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NGOs may have stymied government health care: report

A health official takes a blood sample from a villager during a screening for HIV in Kandal province last year. Afp
A health ministry official takes a blood sample from a villager during a screening for HIV in Kandal province last year. Tang Chhin Sothy/Afp.

NGOs may have stymied government health care: report

A new study examining the development of health care in post-conflict societies suggests that the influx of NGOs in Cambodia may have weakened the government health sector.

The report, published last week by BioMed Central, compares Cambodia’s health care development after the fall of the Khmer Rouge to post-conflict health care development in Uganda, Sierra Leone and Zimbabwe.

The study concludes that Cambodia has been more dependent on health NGOs for a longer period of time than the other case studies. While it does acknowledge that “international aid was critical to support the country’s reconstruction”, the study also claims that conflicting agendas “did not help strengthening government stewardship and ownership of health sector development in the post-conflict period”.

According to the report, the loss of health care professionals was “most extreme” in Cambodia compared to the other case studies, resulting in a more urgent need for external assistance. “The influx of external actors to support the reconstruction and development of the health sector led to a brain drain from public to NGO sector,” the study reads.

At this point, Cambodia developed a dependence on non-governmental actors, while the government struggled to coordinate with these organisations. “Development and management were pulled into different directions by conflicting agendas . . . and lack of coordination,” the paper claims.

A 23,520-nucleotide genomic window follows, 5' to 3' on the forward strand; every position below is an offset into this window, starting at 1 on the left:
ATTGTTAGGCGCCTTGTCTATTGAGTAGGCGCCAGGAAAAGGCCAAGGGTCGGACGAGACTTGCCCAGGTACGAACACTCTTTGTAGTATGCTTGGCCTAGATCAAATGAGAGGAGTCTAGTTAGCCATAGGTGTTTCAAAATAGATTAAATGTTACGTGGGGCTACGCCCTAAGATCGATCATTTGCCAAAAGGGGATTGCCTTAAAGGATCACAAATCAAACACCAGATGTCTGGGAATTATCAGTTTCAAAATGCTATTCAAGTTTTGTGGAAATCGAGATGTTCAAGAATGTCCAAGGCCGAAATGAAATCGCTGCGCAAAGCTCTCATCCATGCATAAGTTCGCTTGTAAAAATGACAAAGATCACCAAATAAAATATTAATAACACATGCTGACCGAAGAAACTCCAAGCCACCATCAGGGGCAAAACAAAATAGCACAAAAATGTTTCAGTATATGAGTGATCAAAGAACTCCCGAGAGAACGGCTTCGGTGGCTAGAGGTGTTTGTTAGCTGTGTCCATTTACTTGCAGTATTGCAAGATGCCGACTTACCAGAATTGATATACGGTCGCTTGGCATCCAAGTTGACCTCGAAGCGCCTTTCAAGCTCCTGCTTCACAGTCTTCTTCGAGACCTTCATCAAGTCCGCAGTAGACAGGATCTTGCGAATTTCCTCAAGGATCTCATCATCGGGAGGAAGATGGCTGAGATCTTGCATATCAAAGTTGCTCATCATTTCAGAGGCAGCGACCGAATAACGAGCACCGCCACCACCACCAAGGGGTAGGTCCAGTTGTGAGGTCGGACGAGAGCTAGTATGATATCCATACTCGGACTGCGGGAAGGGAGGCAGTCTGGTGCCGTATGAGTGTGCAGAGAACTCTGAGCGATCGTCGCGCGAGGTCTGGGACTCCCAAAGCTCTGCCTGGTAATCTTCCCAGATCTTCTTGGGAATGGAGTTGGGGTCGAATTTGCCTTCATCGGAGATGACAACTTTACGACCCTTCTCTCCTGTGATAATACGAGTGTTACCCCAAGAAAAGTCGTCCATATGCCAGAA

The study reports that efforts to harmonise have increased in recent years, with the Ministry of Health also seeing an increase in employees.

Chum Sopha, director of the Health and Development Alliance, took issue with the insinuation that NGO participation had weakened the sector, saying that his NGOs and others simply helped shore up an already weak government health care sector.

“We fill in the gaps in government health care,” said Sopha, who has worked in Cambodian healthcare since 1992.

“NGOs came to train government staff and help build better facilities,” he added.

In 2015, WHO released a report condemning Cambodia’s public health care system for lack of access to services, comparatively high costs, and low coverage of government-funded care.

The study does recognise the positive effects NGOs have had on the development of healthcare in Cambodia, asserting that international aid has made Cambodia more open to innovation and experimentation than the other case studies.

“Changes in policy seem at least in part derived from evidence feedback loops, maybe because of the more operational presence of NGOs and long term engagement by development partners,” the study reads.

Despite some progress, the report concludes that certain fundamental issues – such as adequate pay and distribution of health care workers – remain “unresolved”.

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